Sample Abstract

Complications in Laparoscopic Transperitoneal Partial Nephrectomy

 

Introduction and Objectives: We review the complications of laparoscopic partial nephrectomy in a single surgeon series.

Materials and Methods: Between July 1999 and April 2006, a total of 125 patients underwent laparoscopic transperitoneal partial nephrectomy. Mean patient age was 58 years (range 33 to 87) and male to female ratio was 2:1. In 43 patients (34%) the procedure was hand-assisted. A database was kept prospectively for all patients.

Results: Mean operative time was 104 minutes (range 35 to 180) and average surgical bleeding was 258 ml (range 0 to 2000). For procedures with warm ischemia, mean arterial clamping time was 26 minutes (range 15 to 60). Mean tumor size was 2.7 cm (range 1 to 7). A total of 14 patients (11.2%) had one or more complications which were intraoperative 6 (4.8%) and postoperative 8 (6.4%) with two delayed complications. Intraoperative hemorrhage occurred in 6 cases (4%), and postoperatively in another 6 (4%). Intraoperative hemorrhage was managed in 2 cases with laparoscopic radical nephrectomy and in 4 cases with intracorporeal suture. Postoperative hemorrhage required reoperation in 4 patients: two open radical nephrectomies, one laparoscopic radical nephrectomy and one laparoscopic re-suture of the kidney. The remaining two patients were managed with endovascular (percutaneous) embolization. Urine leakage occurred in one case (0.8%) and was managed conservatively with a double-J stent. A digestive hemorrhage and a pulmonary embolism were presented by two patients (1.6%). Transfusion rate was 10.4%. No case required conversion to open surgery. Mean hospital stay was 3.6 days (range 1 to 12).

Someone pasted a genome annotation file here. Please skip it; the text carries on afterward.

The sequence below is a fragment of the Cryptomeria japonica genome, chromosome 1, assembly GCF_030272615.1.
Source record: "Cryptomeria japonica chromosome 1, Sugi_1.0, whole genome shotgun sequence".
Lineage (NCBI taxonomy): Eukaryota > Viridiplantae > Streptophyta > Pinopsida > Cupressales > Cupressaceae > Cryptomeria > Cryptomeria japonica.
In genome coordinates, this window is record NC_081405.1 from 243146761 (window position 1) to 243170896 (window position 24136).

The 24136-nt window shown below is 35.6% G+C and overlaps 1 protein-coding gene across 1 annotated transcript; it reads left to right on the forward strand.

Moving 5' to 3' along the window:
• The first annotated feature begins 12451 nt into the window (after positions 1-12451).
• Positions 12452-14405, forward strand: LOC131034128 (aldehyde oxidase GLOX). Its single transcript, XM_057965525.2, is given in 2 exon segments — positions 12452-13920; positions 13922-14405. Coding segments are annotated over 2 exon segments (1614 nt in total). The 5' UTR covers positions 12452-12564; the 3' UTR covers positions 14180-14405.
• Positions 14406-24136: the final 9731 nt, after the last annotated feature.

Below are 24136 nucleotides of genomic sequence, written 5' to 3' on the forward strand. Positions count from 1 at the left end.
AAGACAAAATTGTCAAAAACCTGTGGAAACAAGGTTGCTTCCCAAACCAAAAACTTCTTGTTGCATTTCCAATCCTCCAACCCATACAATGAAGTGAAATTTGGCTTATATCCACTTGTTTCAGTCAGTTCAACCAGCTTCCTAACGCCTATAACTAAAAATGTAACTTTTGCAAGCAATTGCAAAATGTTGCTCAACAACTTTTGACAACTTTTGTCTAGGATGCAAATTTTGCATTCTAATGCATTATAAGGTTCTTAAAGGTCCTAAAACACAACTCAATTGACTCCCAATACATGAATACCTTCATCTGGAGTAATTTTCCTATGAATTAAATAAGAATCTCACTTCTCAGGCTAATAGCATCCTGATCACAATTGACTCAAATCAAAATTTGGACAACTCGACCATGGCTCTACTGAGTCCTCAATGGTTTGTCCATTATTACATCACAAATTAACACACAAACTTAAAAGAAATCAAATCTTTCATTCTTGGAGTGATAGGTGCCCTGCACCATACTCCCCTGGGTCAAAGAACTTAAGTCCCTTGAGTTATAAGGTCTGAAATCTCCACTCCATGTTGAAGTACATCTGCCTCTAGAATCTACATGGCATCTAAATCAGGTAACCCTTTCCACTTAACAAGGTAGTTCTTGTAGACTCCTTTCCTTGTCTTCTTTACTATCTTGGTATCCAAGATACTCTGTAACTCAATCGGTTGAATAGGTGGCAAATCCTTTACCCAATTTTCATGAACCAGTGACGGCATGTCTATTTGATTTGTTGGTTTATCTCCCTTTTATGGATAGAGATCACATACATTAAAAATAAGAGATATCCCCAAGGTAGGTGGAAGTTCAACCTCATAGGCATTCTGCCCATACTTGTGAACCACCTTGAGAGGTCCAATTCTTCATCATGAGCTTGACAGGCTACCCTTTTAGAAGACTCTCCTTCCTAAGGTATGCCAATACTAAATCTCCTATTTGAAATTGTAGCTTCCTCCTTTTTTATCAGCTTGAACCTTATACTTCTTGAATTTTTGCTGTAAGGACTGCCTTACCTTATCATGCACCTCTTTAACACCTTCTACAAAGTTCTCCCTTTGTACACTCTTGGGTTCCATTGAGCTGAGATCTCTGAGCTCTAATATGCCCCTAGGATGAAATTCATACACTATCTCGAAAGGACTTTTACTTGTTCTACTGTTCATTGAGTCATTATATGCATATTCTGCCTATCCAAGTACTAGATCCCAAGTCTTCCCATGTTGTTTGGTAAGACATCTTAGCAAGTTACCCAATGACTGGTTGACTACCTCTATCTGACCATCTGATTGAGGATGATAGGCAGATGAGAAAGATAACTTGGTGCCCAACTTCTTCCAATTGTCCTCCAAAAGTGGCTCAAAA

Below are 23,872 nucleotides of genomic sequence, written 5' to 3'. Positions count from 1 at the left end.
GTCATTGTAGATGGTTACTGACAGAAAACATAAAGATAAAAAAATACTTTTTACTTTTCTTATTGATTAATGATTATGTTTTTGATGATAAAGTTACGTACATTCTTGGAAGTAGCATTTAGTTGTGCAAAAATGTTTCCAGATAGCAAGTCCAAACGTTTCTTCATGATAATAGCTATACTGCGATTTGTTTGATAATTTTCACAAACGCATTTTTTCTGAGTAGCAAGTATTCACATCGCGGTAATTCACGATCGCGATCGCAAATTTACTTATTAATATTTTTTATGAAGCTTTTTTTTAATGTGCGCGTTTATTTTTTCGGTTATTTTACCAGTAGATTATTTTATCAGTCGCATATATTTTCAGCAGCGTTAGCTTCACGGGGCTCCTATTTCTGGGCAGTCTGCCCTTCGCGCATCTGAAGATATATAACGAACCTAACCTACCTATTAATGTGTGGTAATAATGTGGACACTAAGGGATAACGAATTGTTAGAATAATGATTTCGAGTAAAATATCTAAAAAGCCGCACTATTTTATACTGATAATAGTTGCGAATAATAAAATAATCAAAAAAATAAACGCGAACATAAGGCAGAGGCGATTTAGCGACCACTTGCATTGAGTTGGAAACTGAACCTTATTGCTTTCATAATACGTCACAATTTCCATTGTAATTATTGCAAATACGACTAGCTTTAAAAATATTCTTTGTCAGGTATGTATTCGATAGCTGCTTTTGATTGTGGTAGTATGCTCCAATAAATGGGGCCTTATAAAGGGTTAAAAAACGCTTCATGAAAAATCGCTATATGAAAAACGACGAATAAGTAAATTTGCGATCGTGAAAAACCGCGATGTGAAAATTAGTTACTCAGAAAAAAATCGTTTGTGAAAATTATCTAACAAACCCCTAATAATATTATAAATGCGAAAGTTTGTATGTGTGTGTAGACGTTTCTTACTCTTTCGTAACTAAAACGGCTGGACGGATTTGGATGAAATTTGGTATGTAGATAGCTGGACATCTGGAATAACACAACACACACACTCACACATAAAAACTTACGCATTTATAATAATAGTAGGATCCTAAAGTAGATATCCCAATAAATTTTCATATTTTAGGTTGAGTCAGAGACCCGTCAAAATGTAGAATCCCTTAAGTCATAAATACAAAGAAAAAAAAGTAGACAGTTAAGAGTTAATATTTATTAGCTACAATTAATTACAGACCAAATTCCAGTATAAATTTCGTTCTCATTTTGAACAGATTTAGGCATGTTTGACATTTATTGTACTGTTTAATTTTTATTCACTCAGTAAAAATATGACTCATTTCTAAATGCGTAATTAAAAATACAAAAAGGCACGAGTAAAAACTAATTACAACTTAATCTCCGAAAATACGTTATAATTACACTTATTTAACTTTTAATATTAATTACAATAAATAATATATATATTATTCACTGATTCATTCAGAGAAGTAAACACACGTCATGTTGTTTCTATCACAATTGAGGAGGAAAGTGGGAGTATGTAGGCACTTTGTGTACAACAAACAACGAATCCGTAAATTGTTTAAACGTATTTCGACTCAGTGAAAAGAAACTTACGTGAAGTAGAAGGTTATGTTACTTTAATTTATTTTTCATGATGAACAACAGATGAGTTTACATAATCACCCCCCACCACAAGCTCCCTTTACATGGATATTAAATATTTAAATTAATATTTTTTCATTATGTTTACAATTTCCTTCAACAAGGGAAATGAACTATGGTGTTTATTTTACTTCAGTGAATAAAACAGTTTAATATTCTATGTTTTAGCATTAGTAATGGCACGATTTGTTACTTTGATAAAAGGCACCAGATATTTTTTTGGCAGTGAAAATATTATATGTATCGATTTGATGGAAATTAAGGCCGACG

Conclusion: Laparoscopic transperitoneal partial nephrectomy is technically demanding with a high potential for complications. The most frequent complication is either intra- or post-operative hemorrhage. For delayed bleeding, endovascular techniques are safe and effective and thus our first choice in the stable patient.